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Old 08-22-2013, 06:27 PM   #21
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Smile Sway

Quote:
Originally Posted by handn View Post
I get a tiny bit of sway with my Equalizer hitch, 25 foot Safari and diesel Excursion when an 18 wheeler or Greyhound passes me at 75 mph when there is a stiff cross wind. I have a small trailer and a big truck.
The Equalizer is o.k. for normal towing but if I were to upgrade to a big trailer at or near my vehicles towing capacity, I would upgrade to a premium hitch such as a Hensley or ProPride. Any sway is too much. I would want my hitch to suppress the sway and not let it get bad enough so the vehicle corrects it. I don't want to drive at 55 mph because I am nervous about sway.
I use early model of Reese dual cam not the new one, I have 31ft A.S. pull with 2500 [3/4] chev. pickup I do not get sway plus I do not go 55mph more like 70 unless conditions will not allow, also I find that at 55mph A.S. does not handle properly to suit me. Bill
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Old 08-22-2013, 09:02 PM   #22
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Originally Posted by SteveSueMac View Post
Bob and Doug - re: sway/oscillation - I understood Doug to be saying that the truck detected a "sway" motion and put the electronics in to gear so that initial sway wouldn't "echo" left and right multiple times (I.e., oscillate).

Do I understand that right and if so, it seems Bob is reacting to the words, not the concept - what are the correct terms (I should have searched this first - I can feel it coming...). :-)
That's right. Though it is sway whether the trailer just goes to the side once then straightens out or keeps swaying or oscillating.

You could think of sway control compared to shocks on a car. With a car if you bounce it and it stops bouncing almost immediately the shocks are fine and safe, if you took the shocks off and bounced the car it would keep bouncing for a while and be dangerous to drive.
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Old 08-22-2013, 10:30 PM   #23
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There are so many variables when you feel instability........tire pressure...correct tires...correct tow vehicle......wheelbase...hitch, transfer bars and correct towing height....condition of road and what is passing you . I start with the simple things and progressively move up the line...tires tire pressures hitch correct height correct transfer bars and sway control system tow vehicle. I pulled for years with a DRW 3500 series truck, rock solid under all conditions. I just sold this and purchased a SWR 2500 truck very solid but not rock solid. When you are traveling say 60 mph and a big truck passes you doing 75 the trailer and tow vehicle are put through first a push then when the truck goes by you the whole unit seems to be sucked in behind the truck, now when you are on grooved pavement and not correctly hitched or you tires are a little soft or your tow vehicle is marginal with the GVWR rating, well you get the picture. The same happens towing on a road with tire ruts. Start simple and move up the line systematically. A trailer generally follows in a little different track than a truck, a trailer could be running in a rut and the truck not in a rut so the trailer is trying to pull the truck laterally. Find the best speed between 55 and 62 and don't get in a hurry....enjoy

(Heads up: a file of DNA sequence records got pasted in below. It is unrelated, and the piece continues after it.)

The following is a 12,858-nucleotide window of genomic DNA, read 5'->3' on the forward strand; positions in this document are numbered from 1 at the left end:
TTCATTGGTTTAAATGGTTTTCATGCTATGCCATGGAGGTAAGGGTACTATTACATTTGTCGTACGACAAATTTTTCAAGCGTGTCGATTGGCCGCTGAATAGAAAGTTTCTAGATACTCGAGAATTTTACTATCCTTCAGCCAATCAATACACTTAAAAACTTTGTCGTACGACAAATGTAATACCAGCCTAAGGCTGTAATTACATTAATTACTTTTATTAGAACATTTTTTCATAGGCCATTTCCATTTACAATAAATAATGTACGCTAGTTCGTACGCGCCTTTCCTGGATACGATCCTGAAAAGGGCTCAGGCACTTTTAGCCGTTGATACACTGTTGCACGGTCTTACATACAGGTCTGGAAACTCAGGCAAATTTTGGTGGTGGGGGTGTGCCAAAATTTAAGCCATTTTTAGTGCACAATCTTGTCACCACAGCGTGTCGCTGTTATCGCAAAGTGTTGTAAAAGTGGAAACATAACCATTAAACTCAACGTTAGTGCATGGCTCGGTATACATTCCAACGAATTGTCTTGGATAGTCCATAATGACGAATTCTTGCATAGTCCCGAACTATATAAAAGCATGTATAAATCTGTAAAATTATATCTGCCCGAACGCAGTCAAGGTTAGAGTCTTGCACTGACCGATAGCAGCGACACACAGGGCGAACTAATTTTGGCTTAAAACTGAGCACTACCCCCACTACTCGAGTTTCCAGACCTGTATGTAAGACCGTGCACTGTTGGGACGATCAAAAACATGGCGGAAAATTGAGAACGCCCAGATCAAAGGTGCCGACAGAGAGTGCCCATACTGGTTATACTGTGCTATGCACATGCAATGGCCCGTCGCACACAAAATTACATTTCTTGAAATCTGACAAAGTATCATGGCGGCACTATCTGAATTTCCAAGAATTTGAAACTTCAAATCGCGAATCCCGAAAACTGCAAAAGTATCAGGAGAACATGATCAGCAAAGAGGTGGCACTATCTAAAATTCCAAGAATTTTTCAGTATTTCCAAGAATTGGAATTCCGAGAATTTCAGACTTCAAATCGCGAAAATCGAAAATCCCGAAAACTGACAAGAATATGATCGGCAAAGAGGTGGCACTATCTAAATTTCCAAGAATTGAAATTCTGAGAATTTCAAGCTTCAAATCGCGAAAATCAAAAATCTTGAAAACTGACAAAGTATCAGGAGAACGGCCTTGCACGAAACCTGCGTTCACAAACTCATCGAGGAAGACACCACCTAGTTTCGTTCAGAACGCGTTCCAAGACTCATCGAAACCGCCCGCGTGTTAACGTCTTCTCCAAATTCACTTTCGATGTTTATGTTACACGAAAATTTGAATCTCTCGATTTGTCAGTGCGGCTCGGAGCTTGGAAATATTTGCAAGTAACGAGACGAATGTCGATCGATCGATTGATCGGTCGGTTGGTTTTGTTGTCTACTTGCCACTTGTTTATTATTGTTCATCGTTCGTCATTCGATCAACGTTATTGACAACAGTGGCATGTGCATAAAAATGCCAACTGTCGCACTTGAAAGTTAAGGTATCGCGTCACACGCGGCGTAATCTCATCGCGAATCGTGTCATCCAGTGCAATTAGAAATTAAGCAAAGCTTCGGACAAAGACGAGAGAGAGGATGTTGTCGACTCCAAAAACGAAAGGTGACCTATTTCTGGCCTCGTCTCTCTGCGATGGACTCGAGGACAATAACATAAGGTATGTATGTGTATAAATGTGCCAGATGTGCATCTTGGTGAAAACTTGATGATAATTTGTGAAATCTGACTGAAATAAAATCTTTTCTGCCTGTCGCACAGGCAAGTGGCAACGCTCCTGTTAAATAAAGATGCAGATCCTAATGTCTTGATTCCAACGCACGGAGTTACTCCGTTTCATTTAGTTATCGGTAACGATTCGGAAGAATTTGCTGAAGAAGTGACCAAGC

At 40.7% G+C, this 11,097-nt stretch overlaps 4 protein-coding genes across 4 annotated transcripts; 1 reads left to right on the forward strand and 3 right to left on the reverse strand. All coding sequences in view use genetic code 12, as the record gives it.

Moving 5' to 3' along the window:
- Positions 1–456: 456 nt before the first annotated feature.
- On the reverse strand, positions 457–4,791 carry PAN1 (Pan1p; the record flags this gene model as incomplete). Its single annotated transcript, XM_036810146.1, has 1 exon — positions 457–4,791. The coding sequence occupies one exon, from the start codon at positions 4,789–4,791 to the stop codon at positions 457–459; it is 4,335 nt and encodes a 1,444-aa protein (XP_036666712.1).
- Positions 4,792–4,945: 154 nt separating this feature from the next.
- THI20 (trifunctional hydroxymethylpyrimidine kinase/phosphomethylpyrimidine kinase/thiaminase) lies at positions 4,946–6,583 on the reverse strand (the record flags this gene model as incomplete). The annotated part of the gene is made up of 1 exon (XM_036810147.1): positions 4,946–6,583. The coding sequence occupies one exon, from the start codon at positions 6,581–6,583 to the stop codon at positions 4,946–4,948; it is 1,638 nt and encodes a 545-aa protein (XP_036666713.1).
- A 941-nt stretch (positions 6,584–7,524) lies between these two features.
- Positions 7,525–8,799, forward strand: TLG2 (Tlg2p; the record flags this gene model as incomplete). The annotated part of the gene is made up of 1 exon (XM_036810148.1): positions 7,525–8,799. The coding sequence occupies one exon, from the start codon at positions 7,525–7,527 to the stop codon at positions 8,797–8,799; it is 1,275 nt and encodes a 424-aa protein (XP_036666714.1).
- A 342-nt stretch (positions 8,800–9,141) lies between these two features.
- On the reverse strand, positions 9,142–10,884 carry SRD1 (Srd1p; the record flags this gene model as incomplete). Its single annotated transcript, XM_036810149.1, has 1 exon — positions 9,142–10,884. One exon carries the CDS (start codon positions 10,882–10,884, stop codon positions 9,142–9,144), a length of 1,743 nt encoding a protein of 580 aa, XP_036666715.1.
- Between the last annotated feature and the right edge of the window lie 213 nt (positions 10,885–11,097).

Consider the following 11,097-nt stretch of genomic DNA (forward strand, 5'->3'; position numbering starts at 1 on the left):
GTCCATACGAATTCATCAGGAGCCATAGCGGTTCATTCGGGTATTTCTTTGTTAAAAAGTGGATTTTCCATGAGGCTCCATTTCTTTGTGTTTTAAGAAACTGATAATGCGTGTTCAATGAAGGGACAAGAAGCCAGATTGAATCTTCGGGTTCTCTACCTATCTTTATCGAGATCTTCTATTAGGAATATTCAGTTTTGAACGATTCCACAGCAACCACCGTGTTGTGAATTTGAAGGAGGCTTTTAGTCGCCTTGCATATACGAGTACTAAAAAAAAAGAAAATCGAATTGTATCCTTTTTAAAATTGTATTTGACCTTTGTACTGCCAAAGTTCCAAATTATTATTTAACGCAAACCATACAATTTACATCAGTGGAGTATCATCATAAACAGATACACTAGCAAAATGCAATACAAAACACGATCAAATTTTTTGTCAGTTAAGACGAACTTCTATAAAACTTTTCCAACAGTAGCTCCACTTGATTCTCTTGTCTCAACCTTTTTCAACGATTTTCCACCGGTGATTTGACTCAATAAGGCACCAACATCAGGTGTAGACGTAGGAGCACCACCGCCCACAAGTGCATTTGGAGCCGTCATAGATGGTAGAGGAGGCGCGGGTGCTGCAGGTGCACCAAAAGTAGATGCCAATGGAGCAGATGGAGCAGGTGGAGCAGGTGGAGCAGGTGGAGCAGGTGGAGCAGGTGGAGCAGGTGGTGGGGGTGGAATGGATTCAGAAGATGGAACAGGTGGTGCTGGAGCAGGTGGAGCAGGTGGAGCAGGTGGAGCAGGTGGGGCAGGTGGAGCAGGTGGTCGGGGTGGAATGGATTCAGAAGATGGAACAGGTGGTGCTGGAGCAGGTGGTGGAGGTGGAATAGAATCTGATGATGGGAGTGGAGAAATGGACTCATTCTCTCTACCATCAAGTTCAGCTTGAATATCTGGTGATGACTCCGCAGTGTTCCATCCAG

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Old 08-23-2013, 01:09 PM   #24
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Thanks everyone again for all your help. My husband and I are seriously thinking of buying a Hensley Arrow hitch. From what I understand, we have to buy directly from the Hensley company and they cost about $3,000. Wow! But our top priority is safety, and sometimes you have to pay extra for peace of mind.

I'm curious...how difficult is it to install the hitch? Or should I have our local Airstream dealer install the hitch?
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Old 08-23-2013, 01:24 PM   #25
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Originally Posted by time2play View Post
Thanks everyone again for all your help. My husband and I are seriously thinking of buying a Hensley Arrow hitch. From what I understand, we have to buy directly from the Hensley company and they cost about $3,000. Wow! But our top priority is safety, and sometimes you have to pay extra for peace of mind.

I'm curious...how difficult is it to install the hitch? Or should I have our local Airstream dealer install the hitch?
You can buy a ProPride for about $500 less, and it's an easy bolt-on installation. It's an updated, improved version of the Hensley, redesigned by Hensley himself.